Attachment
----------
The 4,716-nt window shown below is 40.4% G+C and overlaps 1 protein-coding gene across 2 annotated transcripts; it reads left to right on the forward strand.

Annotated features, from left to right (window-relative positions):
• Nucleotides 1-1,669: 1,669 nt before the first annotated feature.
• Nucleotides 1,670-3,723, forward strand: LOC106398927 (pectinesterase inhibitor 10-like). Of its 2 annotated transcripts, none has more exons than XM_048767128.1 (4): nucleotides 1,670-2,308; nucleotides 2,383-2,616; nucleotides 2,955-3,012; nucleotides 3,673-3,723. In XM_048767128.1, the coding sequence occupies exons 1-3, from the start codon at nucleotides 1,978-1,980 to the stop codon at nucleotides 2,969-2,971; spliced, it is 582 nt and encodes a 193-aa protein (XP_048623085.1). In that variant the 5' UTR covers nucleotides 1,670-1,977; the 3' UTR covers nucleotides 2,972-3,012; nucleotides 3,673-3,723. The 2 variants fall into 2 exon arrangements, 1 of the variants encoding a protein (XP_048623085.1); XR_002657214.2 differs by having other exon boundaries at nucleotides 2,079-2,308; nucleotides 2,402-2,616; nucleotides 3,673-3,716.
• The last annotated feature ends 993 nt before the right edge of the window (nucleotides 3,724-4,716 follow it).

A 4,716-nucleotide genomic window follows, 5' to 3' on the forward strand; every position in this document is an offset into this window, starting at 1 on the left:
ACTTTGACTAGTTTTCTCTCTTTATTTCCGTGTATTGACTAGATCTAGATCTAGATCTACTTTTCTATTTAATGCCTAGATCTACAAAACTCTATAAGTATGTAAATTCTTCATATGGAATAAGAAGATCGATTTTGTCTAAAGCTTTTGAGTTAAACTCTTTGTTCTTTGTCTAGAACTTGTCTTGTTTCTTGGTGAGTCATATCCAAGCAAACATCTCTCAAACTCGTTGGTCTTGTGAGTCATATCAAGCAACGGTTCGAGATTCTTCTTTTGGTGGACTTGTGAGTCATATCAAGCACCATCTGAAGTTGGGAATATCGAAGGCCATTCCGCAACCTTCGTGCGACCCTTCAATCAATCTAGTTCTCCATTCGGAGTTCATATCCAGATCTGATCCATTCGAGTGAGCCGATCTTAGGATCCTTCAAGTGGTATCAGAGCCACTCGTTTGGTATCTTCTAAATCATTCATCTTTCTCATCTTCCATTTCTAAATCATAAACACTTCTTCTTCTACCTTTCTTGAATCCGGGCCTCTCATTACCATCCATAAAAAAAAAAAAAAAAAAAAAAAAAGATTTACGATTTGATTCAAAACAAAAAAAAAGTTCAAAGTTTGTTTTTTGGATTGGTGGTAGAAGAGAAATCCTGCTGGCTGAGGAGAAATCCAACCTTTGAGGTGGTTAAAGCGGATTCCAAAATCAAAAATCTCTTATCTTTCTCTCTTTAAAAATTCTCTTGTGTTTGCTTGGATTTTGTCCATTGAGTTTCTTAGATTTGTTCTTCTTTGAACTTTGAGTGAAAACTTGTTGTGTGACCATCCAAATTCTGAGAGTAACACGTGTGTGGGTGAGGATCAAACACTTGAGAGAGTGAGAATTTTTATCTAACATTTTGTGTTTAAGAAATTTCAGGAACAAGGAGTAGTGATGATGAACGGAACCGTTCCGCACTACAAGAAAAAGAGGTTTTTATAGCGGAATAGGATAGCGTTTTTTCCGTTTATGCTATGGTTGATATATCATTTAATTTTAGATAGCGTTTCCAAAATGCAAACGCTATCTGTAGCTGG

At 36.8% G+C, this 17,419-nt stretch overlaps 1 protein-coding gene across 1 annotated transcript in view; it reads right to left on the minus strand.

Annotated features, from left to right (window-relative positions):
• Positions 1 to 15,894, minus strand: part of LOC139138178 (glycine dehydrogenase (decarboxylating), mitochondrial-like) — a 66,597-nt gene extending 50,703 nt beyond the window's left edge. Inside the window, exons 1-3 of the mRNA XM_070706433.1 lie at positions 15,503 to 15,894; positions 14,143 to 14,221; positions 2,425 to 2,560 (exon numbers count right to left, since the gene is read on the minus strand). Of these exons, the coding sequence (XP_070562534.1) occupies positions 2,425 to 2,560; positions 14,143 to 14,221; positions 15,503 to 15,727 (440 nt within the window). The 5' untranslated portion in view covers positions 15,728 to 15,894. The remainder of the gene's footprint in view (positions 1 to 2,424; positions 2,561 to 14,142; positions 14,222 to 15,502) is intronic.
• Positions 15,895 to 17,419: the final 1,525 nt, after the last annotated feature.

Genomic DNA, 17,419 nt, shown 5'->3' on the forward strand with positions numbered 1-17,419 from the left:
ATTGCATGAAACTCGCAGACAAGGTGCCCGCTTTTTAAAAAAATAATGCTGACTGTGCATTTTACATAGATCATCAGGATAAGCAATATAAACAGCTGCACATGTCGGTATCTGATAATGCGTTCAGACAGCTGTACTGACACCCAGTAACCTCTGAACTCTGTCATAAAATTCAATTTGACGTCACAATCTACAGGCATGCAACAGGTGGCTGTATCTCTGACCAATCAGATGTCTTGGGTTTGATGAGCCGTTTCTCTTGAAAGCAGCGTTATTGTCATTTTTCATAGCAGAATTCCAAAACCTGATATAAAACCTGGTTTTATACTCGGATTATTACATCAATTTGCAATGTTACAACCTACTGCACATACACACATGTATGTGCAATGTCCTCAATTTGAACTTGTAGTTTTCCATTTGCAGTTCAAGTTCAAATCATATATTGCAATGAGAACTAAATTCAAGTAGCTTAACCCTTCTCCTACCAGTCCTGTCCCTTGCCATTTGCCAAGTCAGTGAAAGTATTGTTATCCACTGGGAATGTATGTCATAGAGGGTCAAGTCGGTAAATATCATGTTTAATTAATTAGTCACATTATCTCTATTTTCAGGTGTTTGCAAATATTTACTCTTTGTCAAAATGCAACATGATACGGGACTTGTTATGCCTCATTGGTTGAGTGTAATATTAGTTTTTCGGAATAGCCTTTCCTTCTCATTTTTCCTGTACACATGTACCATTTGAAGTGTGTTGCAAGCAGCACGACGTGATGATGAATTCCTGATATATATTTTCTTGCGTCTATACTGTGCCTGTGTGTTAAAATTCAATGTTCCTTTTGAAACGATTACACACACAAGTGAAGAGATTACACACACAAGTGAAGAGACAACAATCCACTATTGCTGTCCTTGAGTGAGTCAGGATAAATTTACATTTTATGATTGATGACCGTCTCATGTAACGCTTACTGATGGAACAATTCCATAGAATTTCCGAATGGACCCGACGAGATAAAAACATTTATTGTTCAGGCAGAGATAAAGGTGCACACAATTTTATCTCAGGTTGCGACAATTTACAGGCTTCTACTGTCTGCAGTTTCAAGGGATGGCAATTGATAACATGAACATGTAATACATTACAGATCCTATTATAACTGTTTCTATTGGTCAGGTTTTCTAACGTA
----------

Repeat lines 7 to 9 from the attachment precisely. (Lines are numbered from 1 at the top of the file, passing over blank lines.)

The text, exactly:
ACTTTGACTAGTTTTCTCTCTTTATTTCCGTGTATTGACTAGATCTAGATCTAGATCTACTTTTCTATTTAATGCCTAGATCTACAAAACTCTATAAGTATGTAAATTCTTCATATGGAATAAGAAGATCGATTTTGTCTAAAGCTTTTGAGTTAAACTCTTTGTTCTTTGTCTAGAACTTGTCTTGTTTCTTGGTGAGTCATATCCAAGCAAACATCTCTCAAACTCGTTGGTCTTGTGAGTCATATCAAGCAACGGTTCGAGATTCTTCTTTTGGTGGACTTGTGAGTCATATCAAGCACCATCTGAAGTTGGGAATATCGAAGGCCATTCCGCAACCTTCGTGCGACCCTTCAATCAATCTAGTTCTCCATTCGGAGTTCATATCCAGATCTGATCCATTCGAGTGAGCCGATCTTAGGATCCTTCAAGTGGTATCAGAGCCACTCGTTTGGTATCTTCTAAATCATTCATCTTTCTCATCTTCCATTTCTAAATCATAAACACTTCTTCTTCTACCTTTCTTGAATCCGGGCCTCTCATTACCATCCATAAAAAAAAAAAAAAAAAAAAAAAAAGATTTACGATTTGATTCAAAACAAAAAAAAAGTTCAAAGTTTGTTTTTTGGATTGGTGGTAGAAGAGAAATCCTGCTGGCTGAGGAGAAATCCAACCTTTGAGGTGGTTAAAGCGGATTCCAAAATCAAAAATCTCTTATCTTTCTCTCTTTAAAAATTCTCTTGTGTTTGCTTGGATTTTGTCCATTGAGTTTCTTAGATTTGTTCTTCTTTGAACTTTGAGTGAAAACTTGTTGTGTGACCATCCAAATTCTGAGAGTAACACGTGTGTGGGTGAGGATCAAACACTTGAGAGAGTGAGAATTTTTATCTAACATTTTGTGTTTAAGAAATTTCAGGAACAAGGAGTAGTGATGATGAACGGAACCGTTCCGCACTACAAGAAAAAGAGGTTTTTATAGCGGAATAGGATAGCGTTTTTTCCGTTTATGCTATGGTTGATATATCATTTAATTTTAGATAGCGTTTCCAAAATGCAAACGCTATCTGTAGCTGG

At 36.8% G+C, this 17,419-nt stretch overlaps 1 protein-coding gene across 1 annotated transcript in view; it reads right to left on the minus strand.

Annotated features, from left to right (window-relative positions):